China - One Million AIDS Cases -
Warns Of Ten-Fold Increase


AFP) -- China has around a million people infected with the HIV virus, a figure that could increase ten-fold by the end of the decade, a top government health official warned.
The country is standing on the verge of an AIDS epidemic, said Qi Xiaoqiu, head of the Department of Disease Control of the Ministry of Health, in an unusually frank official assessment of the problem.
"It is estimated that the total HIV-positive population stood at almost one million" at the end of June, Qi told a briefing.
"It's very difficult to get the exact number, but we can tell you that AIDS is at a very dangerous stage in China and on the verge of becoming an epidemic," he said.
According to a UN report released in June, China could have around 1.5 million people carrying HIV, the virus which causes AIDS, and faces an "AIDS catastrophe" if a proper course of action is not taken.
Speaking with rare candor on a subject Beijing is often keen to play down, Qi said China could see around a million more HIV cases every year this decade unless effective measures are adopted.
"If the AIDS epidemic is not dealt with efficiently, by the year 2010 there is the likelihood of more than 10 million HIV or AIDS patients in China," he said.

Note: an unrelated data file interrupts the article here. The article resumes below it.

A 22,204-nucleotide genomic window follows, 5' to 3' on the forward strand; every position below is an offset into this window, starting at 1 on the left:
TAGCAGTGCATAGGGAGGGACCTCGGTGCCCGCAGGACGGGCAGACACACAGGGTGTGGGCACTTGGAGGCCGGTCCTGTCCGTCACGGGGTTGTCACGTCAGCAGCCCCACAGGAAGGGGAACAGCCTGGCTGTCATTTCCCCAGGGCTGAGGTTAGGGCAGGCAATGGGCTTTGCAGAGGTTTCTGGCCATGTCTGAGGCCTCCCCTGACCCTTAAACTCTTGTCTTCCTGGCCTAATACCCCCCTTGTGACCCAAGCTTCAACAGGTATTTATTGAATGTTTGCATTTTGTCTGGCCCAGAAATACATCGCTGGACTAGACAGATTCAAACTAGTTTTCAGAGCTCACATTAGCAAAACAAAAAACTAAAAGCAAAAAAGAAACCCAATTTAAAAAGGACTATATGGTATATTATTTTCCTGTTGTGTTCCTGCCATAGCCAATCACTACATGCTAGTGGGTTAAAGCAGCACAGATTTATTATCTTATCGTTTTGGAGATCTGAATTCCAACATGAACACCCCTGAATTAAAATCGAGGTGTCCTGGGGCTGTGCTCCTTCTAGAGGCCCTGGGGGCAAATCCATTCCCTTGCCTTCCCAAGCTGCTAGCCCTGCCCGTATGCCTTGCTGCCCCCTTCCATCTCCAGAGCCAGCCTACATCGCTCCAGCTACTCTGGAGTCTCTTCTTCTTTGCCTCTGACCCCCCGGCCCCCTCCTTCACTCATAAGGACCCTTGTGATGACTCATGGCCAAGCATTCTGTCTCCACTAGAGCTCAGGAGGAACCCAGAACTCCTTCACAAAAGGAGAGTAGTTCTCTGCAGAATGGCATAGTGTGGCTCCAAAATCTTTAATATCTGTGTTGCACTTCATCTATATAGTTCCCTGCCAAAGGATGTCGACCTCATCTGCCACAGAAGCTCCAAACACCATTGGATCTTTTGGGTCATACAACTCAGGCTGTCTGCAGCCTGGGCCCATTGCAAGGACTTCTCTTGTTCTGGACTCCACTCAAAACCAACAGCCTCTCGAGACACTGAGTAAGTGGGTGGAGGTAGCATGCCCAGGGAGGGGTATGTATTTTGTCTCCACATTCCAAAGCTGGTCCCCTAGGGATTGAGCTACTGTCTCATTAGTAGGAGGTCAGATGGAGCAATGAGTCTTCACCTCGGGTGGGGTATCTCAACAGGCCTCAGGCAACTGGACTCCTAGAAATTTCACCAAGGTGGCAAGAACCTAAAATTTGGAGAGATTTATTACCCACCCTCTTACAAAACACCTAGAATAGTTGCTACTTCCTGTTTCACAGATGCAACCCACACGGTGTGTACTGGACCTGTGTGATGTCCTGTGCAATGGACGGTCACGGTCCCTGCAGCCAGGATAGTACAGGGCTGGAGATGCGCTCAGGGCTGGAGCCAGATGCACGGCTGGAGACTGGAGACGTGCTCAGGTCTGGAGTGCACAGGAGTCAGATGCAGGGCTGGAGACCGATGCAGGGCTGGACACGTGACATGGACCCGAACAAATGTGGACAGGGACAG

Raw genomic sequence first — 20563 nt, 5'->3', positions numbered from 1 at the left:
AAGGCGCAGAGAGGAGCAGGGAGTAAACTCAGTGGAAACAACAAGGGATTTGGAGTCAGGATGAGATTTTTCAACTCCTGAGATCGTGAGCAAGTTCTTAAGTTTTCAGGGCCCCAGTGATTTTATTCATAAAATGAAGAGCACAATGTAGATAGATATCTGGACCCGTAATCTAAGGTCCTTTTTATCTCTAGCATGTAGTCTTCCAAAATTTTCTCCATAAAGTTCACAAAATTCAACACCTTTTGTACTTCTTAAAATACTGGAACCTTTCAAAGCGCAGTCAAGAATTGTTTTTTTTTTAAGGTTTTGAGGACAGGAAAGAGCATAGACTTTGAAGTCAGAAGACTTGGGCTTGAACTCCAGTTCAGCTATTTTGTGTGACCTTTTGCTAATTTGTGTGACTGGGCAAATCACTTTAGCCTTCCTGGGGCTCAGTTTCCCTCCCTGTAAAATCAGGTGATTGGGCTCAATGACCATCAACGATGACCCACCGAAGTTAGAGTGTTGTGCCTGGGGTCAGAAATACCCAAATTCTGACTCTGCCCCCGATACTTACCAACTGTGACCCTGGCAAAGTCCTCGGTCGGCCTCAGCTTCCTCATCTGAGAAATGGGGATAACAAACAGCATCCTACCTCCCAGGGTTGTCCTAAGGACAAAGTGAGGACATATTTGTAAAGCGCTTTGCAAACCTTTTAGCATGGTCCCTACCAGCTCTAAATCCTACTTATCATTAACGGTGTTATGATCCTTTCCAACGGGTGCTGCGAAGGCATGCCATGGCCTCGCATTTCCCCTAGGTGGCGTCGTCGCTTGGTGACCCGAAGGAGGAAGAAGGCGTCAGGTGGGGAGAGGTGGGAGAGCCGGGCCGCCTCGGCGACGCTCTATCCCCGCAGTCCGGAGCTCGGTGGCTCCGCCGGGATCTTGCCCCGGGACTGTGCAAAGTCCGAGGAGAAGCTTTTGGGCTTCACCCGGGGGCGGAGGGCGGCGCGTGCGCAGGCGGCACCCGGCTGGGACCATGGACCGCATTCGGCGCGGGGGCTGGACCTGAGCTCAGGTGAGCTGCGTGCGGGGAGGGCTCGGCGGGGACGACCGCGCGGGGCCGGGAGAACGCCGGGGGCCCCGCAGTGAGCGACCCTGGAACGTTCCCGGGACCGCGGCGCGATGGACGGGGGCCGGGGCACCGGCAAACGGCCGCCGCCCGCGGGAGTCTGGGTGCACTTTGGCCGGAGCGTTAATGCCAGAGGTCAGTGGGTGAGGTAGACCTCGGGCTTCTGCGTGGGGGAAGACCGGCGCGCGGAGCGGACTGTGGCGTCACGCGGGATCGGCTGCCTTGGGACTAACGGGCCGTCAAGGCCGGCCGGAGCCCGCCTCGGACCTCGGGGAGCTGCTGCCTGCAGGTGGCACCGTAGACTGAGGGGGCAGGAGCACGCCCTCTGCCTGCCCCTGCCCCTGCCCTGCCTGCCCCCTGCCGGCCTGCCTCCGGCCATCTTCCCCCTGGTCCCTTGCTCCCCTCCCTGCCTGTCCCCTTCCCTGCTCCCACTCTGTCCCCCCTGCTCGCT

While China now has the fourth-largest number of HIV and AIDS cases in Asia, the growth rate is falling, at least for the time being, according to official figures.
The late-June figure marks a rise of about 17 percent over six months, while last year's overall growth rate was as high as 58 percent, Qi said.
But the multiple causes of AIDS in China -- varying from region to region -- mean the country's health system is tested to the limits as it comes under a multi-pronged attack.
In the western part of the country, such as Yunnan province bordering the "Golden Triangle" opium producing region, it has spread on the back of rampant drug abuse.
In the destitute central provinces, large numbers have been infected through tainted blood collections, while in the boom cities of the east coast, it is mainly transmitted sexually, he said.
The challenge China is facing is so serious that it may break patents on Western AIDS drugs if talks with foreign pharmaceutical companies over cutting prices do not succeed by early next year.
China wishes to respect the patents, but an agreement must be reached within the next few months, said Qi.
"(Otherwise) we will have to take the other choice," he said. "We cannot afford to wait any longer."
Despite growing recognition in China of the scope of the problem, independent AIDS activists are often treated with suspicion bordering on hostility.
Wan Yanhai, one of China's most prominent AIDS activists, has been arrested for allegedly revealing state secrets, his wife said Friday.
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